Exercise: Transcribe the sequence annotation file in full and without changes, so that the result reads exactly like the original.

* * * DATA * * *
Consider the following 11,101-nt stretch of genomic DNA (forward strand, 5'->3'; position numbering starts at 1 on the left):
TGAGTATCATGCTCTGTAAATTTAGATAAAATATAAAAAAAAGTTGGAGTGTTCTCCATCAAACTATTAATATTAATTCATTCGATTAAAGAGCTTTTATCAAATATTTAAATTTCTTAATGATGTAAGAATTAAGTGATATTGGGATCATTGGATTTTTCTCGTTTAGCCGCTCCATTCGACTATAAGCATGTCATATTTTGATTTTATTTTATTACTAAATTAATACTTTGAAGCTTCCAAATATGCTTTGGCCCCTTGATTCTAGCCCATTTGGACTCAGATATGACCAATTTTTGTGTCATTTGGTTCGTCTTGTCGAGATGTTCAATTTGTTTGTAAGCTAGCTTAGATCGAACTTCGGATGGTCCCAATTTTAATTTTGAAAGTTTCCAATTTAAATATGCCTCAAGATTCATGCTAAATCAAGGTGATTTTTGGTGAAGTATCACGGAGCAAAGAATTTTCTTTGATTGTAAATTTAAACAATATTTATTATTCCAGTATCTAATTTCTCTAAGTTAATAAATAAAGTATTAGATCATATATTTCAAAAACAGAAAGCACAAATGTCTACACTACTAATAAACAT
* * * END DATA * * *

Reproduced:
Consider the following 11,101-nt stretch of genomic DNA (forward strand, 5'->3'; position numbering starts at 1 on the left):
TGAGTATCATGCTCTGTAAATTTAGATAAAATATAAAAAAAAGTTGGAGTGTTCTCCATCAAACTATTAATATTAATTCATTCGATTAAAGAGCTTTTATCAAATATTTAAATTTCTTAATGATGTAAGAATTAAGTGATATTGGGATCATTGGATTTTTCTCGTTTAGCCGCTCCATTCGACTATAAGCATGTCATATTTTGATTTTATTTTATTACTAAATTAATACTTTGAAGCTTCCAAATATGCTTTGGCCCCTTGATTCTAGCCCATTTGGACTCAGATATGACCAATTTTTGTGTCATTTGGTTCGTCTTGTCGAGATGTTCAATTTGTTTGTAAGCTAGCTTAGATCGAACTTCGGATGGTCCCAATTTTAATTTTGAAAGTTTCCAATTTAAATATGCCTCAAGATTCATGCTAAATCAAGGTGATTTTTGGTGAAGTATCACGGAGCAAAGAATTTTCTTTGATTGTAAATTTAAACAATATTTATTATTCCAGTATCTAATTTCTCTAAGTTAATAAATAAAGTATTAGATCATATATTTCAAAAACAGAAAGCACAAATGTCTACACTACTAATAAACAT